“As a result, fans visiting the website eager for news about the Cowboys’ flop in Green Bay and the status of head coach Wade Phillips were greeted with a stock image of two kids playing soccer,” the News reported.
The aftermath: ComScore research shows that DallasCowboys.com is the second-most-popular NFL website behind only the league’s main page.
The culprit: Mike Bacsik
The crime: The former major league pitcher (he gave up Barry Bonds’ record-breaking 756th home run) who produced Norm Hitzges’ Dallas-based radio show found himself in a bar watching the Mavericks lose to the San Antonio Spurs in the NBA playoffs. Apparently having had too much to drink he tweeted about “dirty Mexicans in San Antonio” and blowing up the NBA offices.
The next day, he was fired.
The aftermath: He’s still unemployed. “Maybe things happen for a reason,” Bacsik told the Dallas Morning News.
A top 10 list for 2010’s reasons to be thankful for, from where we sit and type:
No. 10: For Vin Scully, deciding to lend his voice to the Dodgers’ soundtrack for a 62nd season, providing a security blanket for the city to cling to when the noise of the world gets too loud, and giving us at least one more year – God willing – of feeling forever young.
No. 9: Thanks to Bob Miller, another Hall of Famer, not just for his dedication to the Kings’ organization but dedication to the quality of sportscasting in the city, from nurturing the voices of tomorrow to serving as president of the Southern California Sports Broadcasters Association.
No. 8: Thanks to those who star behind the scenes and bring a professionalism to local sportscasts that raises the bar to network level – a producer like Brad Zager or Ann Beebe, a director like Doug Freeman or Mike Hassan, a statistician like Doug Mann, a cameraman like Kurt Struve or Rob Menschel, a graphics operator like Mitch Rinehart, a stage manager like Donna Moskal and Boyd Robertson.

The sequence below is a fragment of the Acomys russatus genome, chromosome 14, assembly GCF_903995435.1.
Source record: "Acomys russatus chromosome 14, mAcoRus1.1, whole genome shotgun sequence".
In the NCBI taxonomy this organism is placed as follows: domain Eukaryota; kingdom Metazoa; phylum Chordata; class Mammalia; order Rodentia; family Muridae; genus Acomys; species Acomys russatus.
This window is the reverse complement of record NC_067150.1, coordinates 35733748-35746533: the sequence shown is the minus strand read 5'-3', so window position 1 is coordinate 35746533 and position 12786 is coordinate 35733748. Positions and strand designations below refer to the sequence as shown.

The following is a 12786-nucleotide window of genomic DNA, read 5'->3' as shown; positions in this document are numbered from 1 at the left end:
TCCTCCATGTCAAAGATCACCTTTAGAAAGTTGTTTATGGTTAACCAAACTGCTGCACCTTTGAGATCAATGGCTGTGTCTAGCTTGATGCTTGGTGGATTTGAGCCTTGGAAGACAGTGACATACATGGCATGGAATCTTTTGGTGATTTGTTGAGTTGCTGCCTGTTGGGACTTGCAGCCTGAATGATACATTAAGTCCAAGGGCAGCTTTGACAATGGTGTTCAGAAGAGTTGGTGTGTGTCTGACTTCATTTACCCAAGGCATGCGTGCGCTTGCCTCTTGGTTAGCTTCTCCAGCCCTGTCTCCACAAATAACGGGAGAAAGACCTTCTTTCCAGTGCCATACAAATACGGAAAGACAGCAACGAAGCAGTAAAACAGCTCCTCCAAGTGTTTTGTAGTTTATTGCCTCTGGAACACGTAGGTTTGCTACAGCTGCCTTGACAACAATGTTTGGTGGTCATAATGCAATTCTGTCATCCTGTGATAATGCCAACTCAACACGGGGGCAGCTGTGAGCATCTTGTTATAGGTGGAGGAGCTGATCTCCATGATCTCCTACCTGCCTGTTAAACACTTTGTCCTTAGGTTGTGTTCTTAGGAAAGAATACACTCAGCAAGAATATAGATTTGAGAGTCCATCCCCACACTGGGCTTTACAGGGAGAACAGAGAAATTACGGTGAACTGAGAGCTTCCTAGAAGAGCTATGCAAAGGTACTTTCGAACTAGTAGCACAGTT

No. 7: Thanks to game analysts — Jim Fox, Jose Mota, Mark Gubicza stand out – who teach as well as simply explain what’s going on down there.
No. 6: Thanks to those who continue to improve the technology by which we consume sports – the video streaming on our computer, watching live games with Wifi when we’re away from the TV is incredible, the ability to call up a score and stats on our phone when we’re at an outpost seemingly far, far away.
No. 5: Thanks to those who continue to be committed to sustaining the ethics and quality of journalism that can easily become collateral damage by those caught up in the advancements of technology and the advancement of information. Not every headline on a sports news site has to start with “Report: ….”
No. 4: Thanks to those who continue to make the newspaper’s sports section – the editors, photographers, advertising reps, circulation trouble-shooters and, somewhere out there, the printers.
No. 3: Thanks to those who continue to deliver the newspapers every morning, pushing forward a daily work ethic come bad weather, national holiday or personal hardship. A man like Roger Owens, the Dodger Stadium peanut vendor extraordinaire, can relate to that.
No. 2: Thanks to those who continue to read newspapers, either in print or online.
And No. 1: Thanks to the readers who take the time to drop an email of thanks after they’ve read something that touched them enough – good or bad – to respond and join in the conversation. It’s not a one-way thing here. Be interactive.
Highlights of the week ahead in sports, both here and afar:
NFL: Denver at San Diego, 5:30 p.m., ESPN: